Published: 06:00, 12 June 2020
University bosses splashed almost a quarter-of-a-million pounds on Amazon vouchers in an effort to appease students affected by lecturers striking, it has emerged.
Third-year students at the cash-strapped University of Kent, who missed out on thousands of teaching hours at a critical time just before exams, were each offered £50 gift cards as a “gesture of goodwill”.
But those in their first and second years were not offered any tokens or form of reimbursement for their hefty tuition fees.
The Kent branch of the University and College Union (UCU) has this week blasted the institution for its handling of the voucher “stunt” and labelled the move a “blatant attempt to buy off students”.
Data obtained by a Freedom of Information (FOI) request shows the university saved £550,000 by freezing the wages of striking lecturers at the time of the industrial action.
It faced the risk of a costly lawsuit from fed-up students who signed up to a potential class action against the university, seeking reimbursement of their tuition fees.
But the university then spent a total of £237,925 on Amazon vouchers for final-year students to make amends for their cancelled lectures.
Almost 5,000 students were offered a £50 voucher and a code was automatically sent to each of those eligible - however, university bosses do not know how many were redeemed.
A UCU spokesman said: “The majority of students did not view the vouchers at all favourably and felt it was an insult to them.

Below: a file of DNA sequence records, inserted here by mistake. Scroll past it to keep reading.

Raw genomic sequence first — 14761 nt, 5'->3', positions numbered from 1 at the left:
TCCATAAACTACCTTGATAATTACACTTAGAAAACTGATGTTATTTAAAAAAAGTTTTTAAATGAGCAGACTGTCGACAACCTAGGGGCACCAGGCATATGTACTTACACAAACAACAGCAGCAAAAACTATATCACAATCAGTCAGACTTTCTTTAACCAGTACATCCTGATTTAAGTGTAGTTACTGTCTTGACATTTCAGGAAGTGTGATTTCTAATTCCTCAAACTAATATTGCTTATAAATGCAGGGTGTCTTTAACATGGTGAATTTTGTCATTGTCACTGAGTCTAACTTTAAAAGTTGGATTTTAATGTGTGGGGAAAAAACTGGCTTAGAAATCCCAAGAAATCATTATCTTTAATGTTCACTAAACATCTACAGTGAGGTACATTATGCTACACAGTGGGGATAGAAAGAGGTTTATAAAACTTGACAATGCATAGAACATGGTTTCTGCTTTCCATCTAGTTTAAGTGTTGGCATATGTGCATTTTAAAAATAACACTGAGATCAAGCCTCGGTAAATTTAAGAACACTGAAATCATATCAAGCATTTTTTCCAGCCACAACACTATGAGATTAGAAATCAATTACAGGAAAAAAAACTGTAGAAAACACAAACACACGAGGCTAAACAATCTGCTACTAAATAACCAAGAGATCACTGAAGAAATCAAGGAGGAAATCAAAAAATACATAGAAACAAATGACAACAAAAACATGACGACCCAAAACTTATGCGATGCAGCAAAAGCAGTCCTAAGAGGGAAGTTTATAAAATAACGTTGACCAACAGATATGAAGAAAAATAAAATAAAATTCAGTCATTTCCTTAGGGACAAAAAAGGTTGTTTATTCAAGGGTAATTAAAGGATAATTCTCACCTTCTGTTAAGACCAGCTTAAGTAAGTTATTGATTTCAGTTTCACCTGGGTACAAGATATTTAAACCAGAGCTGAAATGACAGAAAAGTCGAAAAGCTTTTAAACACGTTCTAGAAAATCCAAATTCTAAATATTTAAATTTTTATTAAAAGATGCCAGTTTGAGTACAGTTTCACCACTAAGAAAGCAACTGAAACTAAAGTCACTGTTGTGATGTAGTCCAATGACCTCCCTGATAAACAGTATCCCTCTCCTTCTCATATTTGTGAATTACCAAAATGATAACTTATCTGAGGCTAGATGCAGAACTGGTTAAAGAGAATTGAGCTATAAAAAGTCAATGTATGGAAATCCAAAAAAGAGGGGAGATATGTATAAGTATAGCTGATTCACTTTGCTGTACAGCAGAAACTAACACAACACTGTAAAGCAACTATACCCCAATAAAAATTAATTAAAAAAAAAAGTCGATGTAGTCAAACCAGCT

“It seemed like a blatant attempt to buy off students following UCU’s industrial action. We did not believe it represented good use of taxpayers’ money and student’s fees, and we also opposed because of Amazon’s use of zero-hours contracts.
“UCU has a long running campaign to remove precarious employment in the education sector and beyond.
“We urged the university to use the money to increase funding to student hardship, welfare and employability.”
The UCU’s anger relates to industrial action in February and March 2018, when lecturers went on strike over pay.
A university spokesman said this week: “In 2018, we sent final year students a £50 Amazon voucher as a one-off gesture of goodwill following industrial action by a number of academic staff. The remainder of the salary savings from striking staff during this period was directed at student-focused activities and services as agreed with Kent Union.
“Final year students received these vouchers as they were the year most disrupted by the industrial action.”
The university was asked if it would consider buying Amazon vouchers again should lecturers go on strike, but it did not comment.
News of the voucher spending emerged as vice-chancellor Professor Karen Cox revealed last week how the university has already lost £13 million of income due to coronavirus.
'It seemed like a blatant attempt to buy off students...'
A drop in accommodation revenue, conference and catering profits have left a huge hole in its finances, which is only expected to get bigger.
Professor Cox warned of challenging times ahead, with forecasters predicting a shortfall of £20 million and £35 million come the end of the crisis.
The UCU says the financial woes “demonstrate the type of decision-making university leadership teams habitually make these days”.
“Decision-making has led to the sector currently facing serious financial challenges because of Covid-19,” they added.
“University leaders focus on competing with each other for students rather than presenting a united front to government in the face of this crisis.”
Further strikes last year also saw students miss out on key lectures before exams.